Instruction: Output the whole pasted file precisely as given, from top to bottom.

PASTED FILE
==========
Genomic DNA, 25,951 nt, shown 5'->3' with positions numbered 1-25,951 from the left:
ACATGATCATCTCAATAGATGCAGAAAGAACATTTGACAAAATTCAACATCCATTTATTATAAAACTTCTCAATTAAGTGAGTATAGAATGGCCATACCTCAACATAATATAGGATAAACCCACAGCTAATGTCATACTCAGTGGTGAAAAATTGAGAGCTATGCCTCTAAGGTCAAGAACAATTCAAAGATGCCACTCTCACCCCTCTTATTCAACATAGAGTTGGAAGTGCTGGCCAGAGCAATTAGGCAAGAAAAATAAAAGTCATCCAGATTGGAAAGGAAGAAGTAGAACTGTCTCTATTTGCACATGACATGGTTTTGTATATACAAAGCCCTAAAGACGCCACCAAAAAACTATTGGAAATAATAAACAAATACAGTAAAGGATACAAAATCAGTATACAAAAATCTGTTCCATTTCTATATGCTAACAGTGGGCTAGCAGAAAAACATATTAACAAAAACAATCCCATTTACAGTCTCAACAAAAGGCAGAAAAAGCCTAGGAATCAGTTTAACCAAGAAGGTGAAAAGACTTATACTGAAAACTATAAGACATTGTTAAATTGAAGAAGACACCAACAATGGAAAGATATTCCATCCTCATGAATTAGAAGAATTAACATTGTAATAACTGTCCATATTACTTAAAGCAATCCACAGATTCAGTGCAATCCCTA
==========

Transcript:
Genomic DNA, 25,951 nt, shown 5'->3' with positions numbered 1-25,951 from the left:
ACATGATCATCTCAATAGATGCAGAAAGAACATTTGACAAAATTCAACATCCATTTATTATAAAACTTCTCAATTAAGTGAGTATAGAATGGCCATACCTCAACATAATATAGGATAAACCCACAGCTAATGTCATACTCAGTGGTGAAAAATTGAGAGCTATGCCTCTAAGGTCAAGAACAATTCAAAGATGCCACTCTCACCCCTCTTATTCAACATAGAGTTGGAAGTGCTGGCCAGAGCAATTAGGCAAGAAAAATAAAAGTCATCCAGATTGGAAAGGAAGAAGTAGAACTGTCTCTATTTGCACATGACATGGTTTTGTATATACAAAGCCCTAAAGACGCCACCAAAAAACTATTGGAAATAATAAACAAATACAGTAAAGGATACAAAATCAGTATACAAAAATCTGTTCCATTTCTATATGCTAACAGTGGGCTAGCAGAAAAACATATTAACAAAAACAATCCCATTTACAGTCTCAACAAAAGGCAGAAAAAGCCTAGGAATCAGTTTAACCAAGAAGGTGAAAAGACTTATACTGAAAACTATAAGACATTGTTAAATTGAAGAAGACACCAACAATGGAAAGATATTCCATCCTCATGAATTAGAAGAATTAACATTGTAATAACTGTCCATATTACTTAAAGCAATCCACAGATTCAGTGCAATCCCTA